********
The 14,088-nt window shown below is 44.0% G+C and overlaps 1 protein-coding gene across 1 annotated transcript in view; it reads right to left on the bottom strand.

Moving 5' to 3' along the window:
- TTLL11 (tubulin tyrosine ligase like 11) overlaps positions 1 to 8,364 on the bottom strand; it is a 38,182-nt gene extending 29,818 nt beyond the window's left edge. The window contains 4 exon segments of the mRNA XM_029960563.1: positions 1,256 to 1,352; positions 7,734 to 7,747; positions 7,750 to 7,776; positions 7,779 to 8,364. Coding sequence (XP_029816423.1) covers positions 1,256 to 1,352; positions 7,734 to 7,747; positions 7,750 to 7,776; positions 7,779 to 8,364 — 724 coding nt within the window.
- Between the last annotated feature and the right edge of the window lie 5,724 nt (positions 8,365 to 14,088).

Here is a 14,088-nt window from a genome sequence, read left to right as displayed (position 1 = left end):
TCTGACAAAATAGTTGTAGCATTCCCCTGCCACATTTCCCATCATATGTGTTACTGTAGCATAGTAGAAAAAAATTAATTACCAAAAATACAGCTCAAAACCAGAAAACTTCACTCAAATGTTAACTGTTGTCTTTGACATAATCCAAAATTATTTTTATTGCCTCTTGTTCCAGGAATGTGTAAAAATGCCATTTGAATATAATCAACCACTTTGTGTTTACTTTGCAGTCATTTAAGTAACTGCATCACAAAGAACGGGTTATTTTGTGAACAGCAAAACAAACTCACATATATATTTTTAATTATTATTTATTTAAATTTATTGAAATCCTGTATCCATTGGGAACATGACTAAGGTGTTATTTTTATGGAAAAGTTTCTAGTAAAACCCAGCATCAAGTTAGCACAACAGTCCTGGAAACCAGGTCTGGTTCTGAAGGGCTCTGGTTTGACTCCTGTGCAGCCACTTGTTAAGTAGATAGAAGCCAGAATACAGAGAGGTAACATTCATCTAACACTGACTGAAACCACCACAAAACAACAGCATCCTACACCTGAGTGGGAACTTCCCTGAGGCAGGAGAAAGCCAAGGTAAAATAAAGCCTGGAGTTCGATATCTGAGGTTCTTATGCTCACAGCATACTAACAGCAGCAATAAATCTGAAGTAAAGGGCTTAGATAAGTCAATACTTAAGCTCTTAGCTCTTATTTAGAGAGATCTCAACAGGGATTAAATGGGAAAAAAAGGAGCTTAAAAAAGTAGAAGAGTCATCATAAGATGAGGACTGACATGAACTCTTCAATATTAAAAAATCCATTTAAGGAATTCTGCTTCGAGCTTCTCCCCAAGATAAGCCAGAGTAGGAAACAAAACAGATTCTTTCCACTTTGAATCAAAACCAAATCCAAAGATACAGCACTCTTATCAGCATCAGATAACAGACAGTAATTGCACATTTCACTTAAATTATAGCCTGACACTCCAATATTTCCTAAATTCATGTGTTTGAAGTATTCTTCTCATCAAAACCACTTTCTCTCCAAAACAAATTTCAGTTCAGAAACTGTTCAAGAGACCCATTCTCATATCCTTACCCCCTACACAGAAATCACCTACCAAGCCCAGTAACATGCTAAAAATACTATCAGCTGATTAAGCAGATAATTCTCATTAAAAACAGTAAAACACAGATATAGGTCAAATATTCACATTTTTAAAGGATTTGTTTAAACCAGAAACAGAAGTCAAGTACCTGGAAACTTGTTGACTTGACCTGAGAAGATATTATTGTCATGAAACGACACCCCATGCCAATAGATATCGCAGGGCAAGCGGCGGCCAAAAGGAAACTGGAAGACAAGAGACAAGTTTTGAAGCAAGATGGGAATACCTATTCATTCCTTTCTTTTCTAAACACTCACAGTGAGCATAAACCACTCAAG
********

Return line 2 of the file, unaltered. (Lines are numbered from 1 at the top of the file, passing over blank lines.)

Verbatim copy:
Moving 5' to 3' along the window: